This will still be within the FFP rule especially with the waiver that allows the club to spend more and an average of two seasons will be taken due to the effect of the pandemic in the world. The total amount that Messi will be costing the club will be in the region of a billion Euros if his release clause is paid and if his current salary is maintained. That will be difficult to easily pay off with a single deal and it will not raise concerns about any sponsorship deal being inflated just to game the system.
Another option that is very realistic is if the club takes a loan to get him and also ensure they bargain the release clause with Barcelona. The case is already in court and could get messy so it will be wise for Barcelona to accept a good amount from City and not drag the biggest player in their history like this.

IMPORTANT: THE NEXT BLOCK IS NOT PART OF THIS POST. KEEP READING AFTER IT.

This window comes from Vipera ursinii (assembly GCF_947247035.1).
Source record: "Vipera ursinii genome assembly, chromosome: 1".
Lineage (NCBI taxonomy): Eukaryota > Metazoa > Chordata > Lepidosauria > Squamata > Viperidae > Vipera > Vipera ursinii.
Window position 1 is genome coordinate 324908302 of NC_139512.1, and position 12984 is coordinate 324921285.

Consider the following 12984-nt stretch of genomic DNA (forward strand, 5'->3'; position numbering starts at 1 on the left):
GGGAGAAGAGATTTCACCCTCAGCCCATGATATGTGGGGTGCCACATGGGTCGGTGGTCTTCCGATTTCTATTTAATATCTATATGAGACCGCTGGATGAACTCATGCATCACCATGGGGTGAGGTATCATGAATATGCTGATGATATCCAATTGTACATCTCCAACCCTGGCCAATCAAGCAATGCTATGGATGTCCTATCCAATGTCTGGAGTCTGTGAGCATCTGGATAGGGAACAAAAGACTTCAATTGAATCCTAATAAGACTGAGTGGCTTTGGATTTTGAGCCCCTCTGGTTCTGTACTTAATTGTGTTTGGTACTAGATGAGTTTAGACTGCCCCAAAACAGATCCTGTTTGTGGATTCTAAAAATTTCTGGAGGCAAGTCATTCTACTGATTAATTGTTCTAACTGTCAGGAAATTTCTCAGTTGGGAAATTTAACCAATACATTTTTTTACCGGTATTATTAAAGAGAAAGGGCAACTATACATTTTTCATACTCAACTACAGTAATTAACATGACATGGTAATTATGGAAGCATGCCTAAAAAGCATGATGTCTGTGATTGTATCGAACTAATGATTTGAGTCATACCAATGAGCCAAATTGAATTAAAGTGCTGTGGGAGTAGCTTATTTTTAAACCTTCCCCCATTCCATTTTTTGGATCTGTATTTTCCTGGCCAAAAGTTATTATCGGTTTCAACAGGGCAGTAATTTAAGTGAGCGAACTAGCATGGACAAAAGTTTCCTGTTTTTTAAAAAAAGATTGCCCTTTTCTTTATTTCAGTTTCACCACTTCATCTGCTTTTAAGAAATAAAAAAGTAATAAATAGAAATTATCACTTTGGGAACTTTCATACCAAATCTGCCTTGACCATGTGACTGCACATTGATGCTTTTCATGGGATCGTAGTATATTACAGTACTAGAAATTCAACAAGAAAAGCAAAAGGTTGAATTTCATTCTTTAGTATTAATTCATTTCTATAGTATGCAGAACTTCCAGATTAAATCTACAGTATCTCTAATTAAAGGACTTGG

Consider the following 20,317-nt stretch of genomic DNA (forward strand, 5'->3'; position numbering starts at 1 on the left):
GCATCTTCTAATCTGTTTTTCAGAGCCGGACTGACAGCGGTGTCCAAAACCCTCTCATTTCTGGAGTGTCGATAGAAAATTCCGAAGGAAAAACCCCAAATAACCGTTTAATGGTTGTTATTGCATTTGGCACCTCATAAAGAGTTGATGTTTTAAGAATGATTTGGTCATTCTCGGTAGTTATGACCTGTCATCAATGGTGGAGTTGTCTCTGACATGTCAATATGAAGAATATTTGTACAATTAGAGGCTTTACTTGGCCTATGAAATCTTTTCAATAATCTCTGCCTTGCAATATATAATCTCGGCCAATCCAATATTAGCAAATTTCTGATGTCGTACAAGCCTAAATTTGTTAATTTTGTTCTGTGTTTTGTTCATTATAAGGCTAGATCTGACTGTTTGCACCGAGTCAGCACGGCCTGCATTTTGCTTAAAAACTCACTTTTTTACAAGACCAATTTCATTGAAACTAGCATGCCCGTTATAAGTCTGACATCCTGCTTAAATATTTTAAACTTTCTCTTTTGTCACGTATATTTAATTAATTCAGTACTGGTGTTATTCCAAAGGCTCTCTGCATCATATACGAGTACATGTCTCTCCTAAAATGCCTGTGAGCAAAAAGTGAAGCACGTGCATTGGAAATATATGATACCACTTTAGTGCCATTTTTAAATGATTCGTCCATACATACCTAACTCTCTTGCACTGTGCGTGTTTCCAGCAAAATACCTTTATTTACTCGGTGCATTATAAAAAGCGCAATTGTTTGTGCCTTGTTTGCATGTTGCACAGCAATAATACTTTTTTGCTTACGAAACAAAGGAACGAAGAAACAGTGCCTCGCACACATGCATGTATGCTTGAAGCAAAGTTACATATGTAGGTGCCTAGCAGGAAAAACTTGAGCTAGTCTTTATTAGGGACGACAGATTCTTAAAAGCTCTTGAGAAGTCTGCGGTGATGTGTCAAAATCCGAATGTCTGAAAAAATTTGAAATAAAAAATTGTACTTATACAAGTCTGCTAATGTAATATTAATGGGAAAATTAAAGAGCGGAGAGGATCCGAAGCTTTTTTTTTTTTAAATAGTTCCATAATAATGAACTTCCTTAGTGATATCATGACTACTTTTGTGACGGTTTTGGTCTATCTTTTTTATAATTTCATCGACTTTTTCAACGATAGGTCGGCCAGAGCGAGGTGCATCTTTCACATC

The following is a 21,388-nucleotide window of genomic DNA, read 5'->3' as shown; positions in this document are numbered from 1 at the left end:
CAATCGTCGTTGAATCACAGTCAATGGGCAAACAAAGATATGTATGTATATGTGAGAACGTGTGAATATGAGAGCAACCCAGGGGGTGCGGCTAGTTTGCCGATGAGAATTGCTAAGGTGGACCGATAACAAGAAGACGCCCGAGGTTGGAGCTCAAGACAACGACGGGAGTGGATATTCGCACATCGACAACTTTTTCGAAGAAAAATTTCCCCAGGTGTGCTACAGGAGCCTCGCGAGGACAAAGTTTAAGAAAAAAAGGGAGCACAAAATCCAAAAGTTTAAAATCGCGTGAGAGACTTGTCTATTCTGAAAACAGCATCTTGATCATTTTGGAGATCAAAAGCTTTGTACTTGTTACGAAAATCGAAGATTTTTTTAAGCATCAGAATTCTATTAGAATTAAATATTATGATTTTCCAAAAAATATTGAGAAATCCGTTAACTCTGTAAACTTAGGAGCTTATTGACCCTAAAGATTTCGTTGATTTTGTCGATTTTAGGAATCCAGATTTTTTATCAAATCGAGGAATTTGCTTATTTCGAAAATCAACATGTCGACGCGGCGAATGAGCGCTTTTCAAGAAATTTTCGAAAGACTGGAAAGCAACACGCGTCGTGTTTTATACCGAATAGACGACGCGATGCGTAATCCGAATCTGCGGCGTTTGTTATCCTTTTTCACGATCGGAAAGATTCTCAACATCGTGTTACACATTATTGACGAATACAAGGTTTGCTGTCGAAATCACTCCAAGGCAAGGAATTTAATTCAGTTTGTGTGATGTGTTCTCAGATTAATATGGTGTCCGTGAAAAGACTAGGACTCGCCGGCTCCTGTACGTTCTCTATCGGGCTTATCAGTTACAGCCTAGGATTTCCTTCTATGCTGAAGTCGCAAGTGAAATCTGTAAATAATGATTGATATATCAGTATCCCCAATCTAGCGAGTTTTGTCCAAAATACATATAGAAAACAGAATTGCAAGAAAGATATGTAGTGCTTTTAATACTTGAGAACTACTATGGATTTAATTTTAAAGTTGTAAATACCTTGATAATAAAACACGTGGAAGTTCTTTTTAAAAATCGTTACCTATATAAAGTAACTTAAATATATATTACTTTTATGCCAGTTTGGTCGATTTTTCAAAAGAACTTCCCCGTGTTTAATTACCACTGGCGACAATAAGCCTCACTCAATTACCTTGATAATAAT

This will help City pay a lesser few for him and also exchange one or two players for his services. Whatever amount it will eventually cost will be less than 500m Euros which can be gotten from a loan and the loan bought eventually by the club owner at a lower interest rate, something similar to what Arsenal owner some months backed to ease the books of the London club.
So if the deal will happen as Messi has made up his mind, City has the financial wisdom to make it happen and everyone in the Premier League will be delighted to have the Argentine play on a cold Monday night at Wolves.